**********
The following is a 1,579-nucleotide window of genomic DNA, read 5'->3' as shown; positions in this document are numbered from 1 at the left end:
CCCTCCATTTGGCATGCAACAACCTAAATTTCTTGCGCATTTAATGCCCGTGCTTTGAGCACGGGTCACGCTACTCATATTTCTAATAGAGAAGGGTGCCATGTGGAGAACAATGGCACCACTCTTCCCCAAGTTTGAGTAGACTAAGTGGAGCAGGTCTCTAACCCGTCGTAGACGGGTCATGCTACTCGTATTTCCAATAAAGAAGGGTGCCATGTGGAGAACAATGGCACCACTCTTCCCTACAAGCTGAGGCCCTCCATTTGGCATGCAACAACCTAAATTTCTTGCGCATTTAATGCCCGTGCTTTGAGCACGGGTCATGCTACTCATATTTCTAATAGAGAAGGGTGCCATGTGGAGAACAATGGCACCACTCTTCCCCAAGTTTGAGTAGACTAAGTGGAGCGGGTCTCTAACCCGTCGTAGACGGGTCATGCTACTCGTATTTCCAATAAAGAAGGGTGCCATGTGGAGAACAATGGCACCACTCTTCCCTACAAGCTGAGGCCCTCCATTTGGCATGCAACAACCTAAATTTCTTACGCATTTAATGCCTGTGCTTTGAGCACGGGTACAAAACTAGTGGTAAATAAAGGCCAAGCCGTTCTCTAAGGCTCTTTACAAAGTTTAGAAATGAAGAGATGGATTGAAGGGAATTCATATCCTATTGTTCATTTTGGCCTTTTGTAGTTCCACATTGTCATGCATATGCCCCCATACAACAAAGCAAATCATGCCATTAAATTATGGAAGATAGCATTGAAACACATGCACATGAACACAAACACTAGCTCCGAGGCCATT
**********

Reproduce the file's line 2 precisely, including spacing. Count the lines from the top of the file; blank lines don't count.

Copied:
CCCTCCATTTGGCATGCAACAACCTAAATTTCTTGCGCATTTAATGCCCGTGCTTTGAGCACGGGTCACGCTACTCATATTTCTAATAGAGAAGGGTGCCATGTGGAGAACAATGGCACCACTCTTCCCCAAGTTTGAGTAGACTAAGTGGAGCAGGTCTCTAACCCGTCGTAGACGGGTCATGCTACTCGTATTTCCAATAAAGAAGGGTGCCATGTGGAGAACAATGGCACCACTCTTCCCTACAAGCTGAGGCCCTCCATTTGGCATGCAACAACCTAAATTTCTTGCGCATTTAATGCCCGTGCTTTGAGCACGGGTCATGCTACTCATATTTCTAATAGAGAAGGGTGCCATGTGGAGAACAATGGCACCACTCTTCCCCAAGTTTGAGTAGACTAAGTGGAGCGGGTCTCTAACCCGTCGTAGACGGGTCATGCTACTCGTATTTCCAATAAAGAAGGGTGCCATGTGGAGAACAATGGCACCACTCTTCCCTACAAGCTGAGGCCCTCCATTTGGCATGCAACAACCTAAATTTCTTACGCATTTAATGCCTGTGCTTTGAGCACGGGTACAAAACTAGTGGTAAATAAAGGCCAAGCCGTTCTCTAAGGCTCTTTACAAAGTTTAGAAATGAAGAGATGGATTGAAGGGAATTCATATCCTATTGTTCATTTTGGCCTTTTGTAGTTCCACATTGTCATGCATATGCCCCCATACAACAAAGCAAATCATGCCATTAAATTATGGAAGATAGCATTGAAACACATGCACATGAACACAAACACTAGCTCCGAGGCCATT